What Does Sprycel Do?
The question of "What Does Sprycel Do?" is a common one for patients with leukemia. Sprycel is a type of drug called a tyrosine kinase inhibitor. This drug works by targeting specific proteins on the leukemia cells that are causing the blood cells to clump together. The side effects of Sprycel can be avoided by taking the tablet on a regular basis.
You Can Buy Dasatinib and Sprycel On buy-pharma.md or also it available from a pharmacist. The dose should be taken once per day. These tablets should be swallowed whole, and the dose is based on the weight and medical condition of the patient. Patients should discuss the dosage with their healthcare team if they experience any side effects. Dietary restrictions and weight are other important considerations. However, patients should note that the side effects of dasatinib should not prevent them from taking the drug.
Tyrosine kinase inhibitor
Sprycel is a type of medication that belongs to the class of tyrosine kinase inhibitors. Tyrosine kinase inhibitors inhibit the growth and spread of cancer cells by affecting an enzyme called a kinase. Sprycel inhibits the kinase BCR-ABL, which is involved in the growth and spread of ALL and CML cancer cells.
While Sprycel is used to treat Philadelphia chromosome-positive leukemia, it is being studied for other types of cancer. This drug blocks the BCR-ABL protein and some other proteins that may help keep cancer cells from growing. Sprycel is also known by its other names, BMS-354825 and dasatinib. This type of medicine is often prescribed for patients with blood cancer.
Treatment of leukemia
Sprycel is an oral tyrosine kinase inhibitor that blocks BCR-ABL, SRC family, EPHA2 and PDGFR kinases. These molecules cause cancer cells to stop producing certain proteins that fuel their growth. Sprycel has been approved by the U.S. Food and Drug Administration for the treatment of adults with Philadelphia chromosome-positive acute lymphoblastic leukemia.
The data from the Phase 2 open-label, nonrandomized trial of SPRYCEL in pediatric patients with newly diagnosed chronic phase CML or imatinib-resistant CML are based on exposure to all doses in the study. Patients in Cohorts 1 and 3 were newly diagnosed with CP-CML or Ph+ CML. The median duration of therapy was 29 months in Cohorts 1 and 2, respectively. Patients with Philadelphia chromosome-positive acute lymphoblastic leukemia were included in Cohort 2.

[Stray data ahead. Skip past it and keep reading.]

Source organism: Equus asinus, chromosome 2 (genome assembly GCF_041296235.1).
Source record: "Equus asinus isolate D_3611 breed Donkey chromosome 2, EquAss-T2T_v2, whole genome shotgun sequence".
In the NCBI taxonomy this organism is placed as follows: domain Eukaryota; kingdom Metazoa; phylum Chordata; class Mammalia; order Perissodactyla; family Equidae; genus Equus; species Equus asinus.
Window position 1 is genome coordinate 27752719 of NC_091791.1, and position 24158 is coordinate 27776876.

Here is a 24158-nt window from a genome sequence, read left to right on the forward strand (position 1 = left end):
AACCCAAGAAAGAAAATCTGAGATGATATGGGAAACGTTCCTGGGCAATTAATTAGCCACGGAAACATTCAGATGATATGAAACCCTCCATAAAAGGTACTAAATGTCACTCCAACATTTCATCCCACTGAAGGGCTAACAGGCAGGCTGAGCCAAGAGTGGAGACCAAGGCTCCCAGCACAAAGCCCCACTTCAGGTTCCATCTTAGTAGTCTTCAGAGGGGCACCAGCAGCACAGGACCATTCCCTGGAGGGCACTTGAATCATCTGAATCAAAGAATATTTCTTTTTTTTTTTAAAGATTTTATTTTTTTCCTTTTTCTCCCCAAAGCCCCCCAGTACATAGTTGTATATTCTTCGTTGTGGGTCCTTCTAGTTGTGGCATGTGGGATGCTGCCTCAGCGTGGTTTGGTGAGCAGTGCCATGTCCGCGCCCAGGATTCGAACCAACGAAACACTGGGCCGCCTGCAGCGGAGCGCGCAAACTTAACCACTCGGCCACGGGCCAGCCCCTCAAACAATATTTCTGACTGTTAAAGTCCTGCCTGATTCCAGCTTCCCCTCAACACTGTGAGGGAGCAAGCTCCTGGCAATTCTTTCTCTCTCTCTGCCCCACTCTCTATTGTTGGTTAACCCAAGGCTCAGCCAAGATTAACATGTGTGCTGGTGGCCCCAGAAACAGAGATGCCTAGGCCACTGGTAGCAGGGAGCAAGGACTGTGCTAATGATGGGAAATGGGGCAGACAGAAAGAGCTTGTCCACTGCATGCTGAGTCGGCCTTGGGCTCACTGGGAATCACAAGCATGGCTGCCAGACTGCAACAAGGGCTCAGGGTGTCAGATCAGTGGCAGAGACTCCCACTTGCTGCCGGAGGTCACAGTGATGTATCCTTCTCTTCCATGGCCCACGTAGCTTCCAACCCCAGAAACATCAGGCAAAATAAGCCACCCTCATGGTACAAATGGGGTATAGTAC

Sprycel is a topical medication that can cause a side effect known as an allergic reaction. Although there is no known risk factor for these side effects, people with sensitive skin or other medications may have a greater risk of serious allergic reactions to the medicine. Talking to your doctor is recommended if you are concerned that you may be experiencing a severe allergic reaction to the drug. Symptoms may include blistering, pain, swelling, or ulceration.
Some common side effects of SPRYCEL may include anemia, low blood cell counts, and fluid retention. Your healthcare provider will monitor your blood counts regularly while taking this medication. If you experience any unusual symptoms or develop a fever, you should call your healthcare provider immediately. Additionally, you should discuss the possible effects of Sprycel with your doctor. One of the most serious side effects of Sprycel is low blood counts. Low blood counts may increase your risk for bleeding, infection, and anemia. Fluid retention may also occur in the eyes, lungs, and abdominal cavity. This may cause a pleural effusion or pericardial effusion.
There are many potential Sprycel and drug interactions. The most common ones are listed below. These interactions may occur if you take Sprycel at the same time as other medicines, alcohol, or certain types of food. While it is difficult to determine the relevance of these interactions for an individual patient, it is best to limit risks, monitor your treatment, and avoid or minimize interactions as much as possible. Here are a few examples of possible Sprycel and drug interactions.